$x3 and $x4 looked like they'd been tint-shifted 50% to 75% toward $x4 and $x5 (respectively); $x9 looked a bit less limey than it does on the actual console, and $28 (and partially $18; possibly also $38) looked too orangey. $xC was too bright, and too cyan; it needed more blue. (I was doing a back-and-forth comparison between the XBox 360's screen and the colors on the actual NES itself; they're both hooked up to the TV simultaneously.)

But, as far as $x3 and $x4 are concerned, at least: the NEStopia YUV (15º Canonical) master palette's colors were much closer to the actual thing. :D $x9 was still too far to the 'blue' side of the spectrum, though; it needed more yellow. (The NEStopia YUV (Alternate) palette, on the other hand, looked more like a NES-on-a-Chip console: it had too much yellow, due to the 'Yellow Boost' being turned on.) $xC looked about the same as in my palette.

Granted, I've not hooked an actual PC up to the TV yet to look at my Definitive NES master palette on that screen 'side-by-side' with the NES's output — so I don't know if it really is the XBox 360 screwing up all of the colors — but at the moment I'm not inclined to try and 'perfect' my NES master palette for (my) CRT television(s). :p I'd made it for computers anyway, and it looks good enough on them — at least, to me. So it serves the purpose it was intended for. :mrgreen:

I'll be doing up my screenshots in about a week or so using the Wii Virtual Console palette that someone 'dumped', just to see how it looks on my TV via the XBox 360's palette; this has got me really curious now. :D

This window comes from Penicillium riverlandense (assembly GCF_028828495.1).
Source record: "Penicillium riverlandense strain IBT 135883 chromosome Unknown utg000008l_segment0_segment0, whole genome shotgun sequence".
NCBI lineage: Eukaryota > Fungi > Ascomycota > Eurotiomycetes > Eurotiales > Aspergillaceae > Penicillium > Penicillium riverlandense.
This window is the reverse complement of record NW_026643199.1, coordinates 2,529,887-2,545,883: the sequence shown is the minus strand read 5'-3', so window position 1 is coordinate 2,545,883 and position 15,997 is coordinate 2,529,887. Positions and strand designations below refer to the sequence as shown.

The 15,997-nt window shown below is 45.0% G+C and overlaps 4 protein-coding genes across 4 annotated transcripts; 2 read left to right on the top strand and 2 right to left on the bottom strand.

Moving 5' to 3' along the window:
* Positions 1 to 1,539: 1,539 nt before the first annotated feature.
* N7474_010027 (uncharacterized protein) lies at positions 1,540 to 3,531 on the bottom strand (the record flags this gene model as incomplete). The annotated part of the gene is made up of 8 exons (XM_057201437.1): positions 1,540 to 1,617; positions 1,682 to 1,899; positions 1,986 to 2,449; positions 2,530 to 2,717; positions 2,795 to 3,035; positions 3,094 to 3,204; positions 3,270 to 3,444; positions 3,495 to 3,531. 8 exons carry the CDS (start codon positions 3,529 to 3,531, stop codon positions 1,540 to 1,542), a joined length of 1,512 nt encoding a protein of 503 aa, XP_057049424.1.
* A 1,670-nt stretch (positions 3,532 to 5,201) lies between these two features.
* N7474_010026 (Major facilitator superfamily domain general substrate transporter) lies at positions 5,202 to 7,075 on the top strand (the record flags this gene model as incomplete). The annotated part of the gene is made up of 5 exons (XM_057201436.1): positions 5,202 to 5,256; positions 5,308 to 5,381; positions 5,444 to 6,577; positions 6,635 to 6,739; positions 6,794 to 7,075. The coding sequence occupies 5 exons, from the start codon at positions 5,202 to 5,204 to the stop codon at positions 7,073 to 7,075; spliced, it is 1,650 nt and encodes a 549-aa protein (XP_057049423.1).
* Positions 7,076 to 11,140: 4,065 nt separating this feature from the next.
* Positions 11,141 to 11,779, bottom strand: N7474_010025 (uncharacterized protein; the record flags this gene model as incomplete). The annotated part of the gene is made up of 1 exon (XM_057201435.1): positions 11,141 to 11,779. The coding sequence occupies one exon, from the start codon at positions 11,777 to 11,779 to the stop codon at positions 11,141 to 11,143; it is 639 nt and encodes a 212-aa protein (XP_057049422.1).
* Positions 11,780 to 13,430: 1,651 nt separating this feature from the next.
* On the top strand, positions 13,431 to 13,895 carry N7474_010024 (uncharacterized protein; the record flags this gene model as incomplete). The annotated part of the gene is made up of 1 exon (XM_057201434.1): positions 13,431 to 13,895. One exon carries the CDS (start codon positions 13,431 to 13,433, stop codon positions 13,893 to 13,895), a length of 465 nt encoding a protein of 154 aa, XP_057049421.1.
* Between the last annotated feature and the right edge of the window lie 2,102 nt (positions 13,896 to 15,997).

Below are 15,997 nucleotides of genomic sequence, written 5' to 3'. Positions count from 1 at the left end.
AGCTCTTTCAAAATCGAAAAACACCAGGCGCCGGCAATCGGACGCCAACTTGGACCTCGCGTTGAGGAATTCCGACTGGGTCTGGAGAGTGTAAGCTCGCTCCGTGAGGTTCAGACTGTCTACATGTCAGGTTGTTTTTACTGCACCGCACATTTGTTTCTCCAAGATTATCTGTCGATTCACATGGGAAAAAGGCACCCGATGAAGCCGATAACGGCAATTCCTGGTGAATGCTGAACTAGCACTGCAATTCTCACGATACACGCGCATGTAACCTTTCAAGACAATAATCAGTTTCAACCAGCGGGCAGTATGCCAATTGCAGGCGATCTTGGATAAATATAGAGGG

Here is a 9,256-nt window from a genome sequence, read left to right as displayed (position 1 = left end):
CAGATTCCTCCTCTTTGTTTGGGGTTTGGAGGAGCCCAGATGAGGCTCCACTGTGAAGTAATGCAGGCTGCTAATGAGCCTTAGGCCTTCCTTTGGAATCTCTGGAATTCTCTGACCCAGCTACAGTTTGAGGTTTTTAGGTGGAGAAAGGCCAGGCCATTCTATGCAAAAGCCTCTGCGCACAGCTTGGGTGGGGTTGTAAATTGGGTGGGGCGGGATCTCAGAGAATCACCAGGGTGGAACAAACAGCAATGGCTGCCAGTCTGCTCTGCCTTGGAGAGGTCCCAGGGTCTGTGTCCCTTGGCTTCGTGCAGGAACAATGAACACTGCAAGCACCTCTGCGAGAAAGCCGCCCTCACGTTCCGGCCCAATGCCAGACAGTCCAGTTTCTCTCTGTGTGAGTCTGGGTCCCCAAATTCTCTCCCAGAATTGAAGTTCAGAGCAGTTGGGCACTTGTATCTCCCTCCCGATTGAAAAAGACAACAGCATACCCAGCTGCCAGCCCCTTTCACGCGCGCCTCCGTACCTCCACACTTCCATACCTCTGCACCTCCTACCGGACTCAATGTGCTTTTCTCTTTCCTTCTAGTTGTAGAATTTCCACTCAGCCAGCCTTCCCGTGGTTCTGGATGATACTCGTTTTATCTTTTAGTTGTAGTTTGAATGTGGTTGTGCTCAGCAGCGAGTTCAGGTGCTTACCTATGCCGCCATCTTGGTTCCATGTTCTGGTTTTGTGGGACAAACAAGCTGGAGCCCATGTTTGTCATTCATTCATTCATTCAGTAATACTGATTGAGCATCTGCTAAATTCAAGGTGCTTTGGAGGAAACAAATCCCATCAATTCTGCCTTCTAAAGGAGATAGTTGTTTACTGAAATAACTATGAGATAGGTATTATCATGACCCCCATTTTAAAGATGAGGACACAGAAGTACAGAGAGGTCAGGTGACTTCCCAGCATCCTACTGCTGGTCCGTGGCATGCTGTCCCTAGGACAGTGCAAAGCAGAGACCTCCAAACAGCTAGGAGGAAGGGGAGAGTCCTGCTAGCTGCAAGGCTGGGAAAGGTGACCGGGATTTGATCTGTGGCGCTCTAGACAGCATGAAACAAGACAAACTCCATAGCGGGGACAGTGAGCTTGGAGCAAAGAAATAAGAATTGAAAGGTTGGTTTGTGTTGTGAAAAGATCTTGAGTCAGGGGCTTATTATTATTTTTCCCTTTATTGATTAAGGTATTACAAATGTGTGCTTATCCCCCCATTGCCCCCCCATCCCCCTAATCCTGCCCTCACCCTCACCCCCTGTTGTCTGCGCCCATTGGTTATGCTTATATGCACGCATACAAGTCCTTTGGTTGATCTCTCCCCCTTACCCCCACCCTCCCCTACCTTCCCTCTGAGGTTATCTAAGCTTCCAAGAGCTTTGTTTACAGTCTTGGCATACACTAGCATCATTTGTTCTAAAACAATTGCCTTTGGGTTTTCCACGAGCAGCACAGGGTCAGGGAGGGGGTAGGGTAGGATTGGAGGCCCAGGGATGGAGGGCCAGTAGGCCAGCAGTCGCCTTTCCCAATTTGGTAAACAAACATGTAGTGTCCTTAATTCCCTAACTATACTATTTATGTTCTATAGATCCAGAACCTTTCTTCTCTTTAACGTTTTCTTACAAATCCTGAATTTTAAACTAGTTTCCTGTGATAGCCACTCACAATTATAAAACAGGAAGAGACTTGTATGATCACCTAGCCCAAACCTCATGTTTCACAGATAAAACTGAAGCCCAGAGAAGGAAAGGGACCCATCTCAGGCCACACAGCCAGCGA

LightStruk wrote:
Kizul Emeraldfire wrote:
But I'm not really willing to go to quite that much bother to improve this palette; in my opinion, it's already as close to 'perfect' as one can get. :p …At least, for an NTSC palette.
Nor should you. If there's anything these palette threads have taught me, it's that there are so many things that affect color reproduction and color perception that there's no way to be certain. Since the NES produces colors out-of-gamut, there's no standard for how a TV should interpret the signal anyway.
Indeed; though if I wanted to get it '99.999999999%'-accurate, I could just hook my PC (with an emulator) up to the TV with the NES, then — using Adventure Island II's debug mode as I have so many times in the past — fill the screen with each color in sequence and try to match the colors on my PC whilst flipping between my NES and PC. :p I've a good eye for color… usually.

LightStruk wrote:
Even in the all-digital realm, color reproduction can be imperfect. I'm typing this post on my old Thinkpad instead of my desktop, and I have a feeling that its LCD has less accurate colors. Why? Because I'm looking at the various screenshots of $22 in this thread, and now they all look blue! So, when people talk about whether a palette looks right on their computer monitors, their monitors (and whether they have a color management profile installed) plays as big a role in the result as the palette does!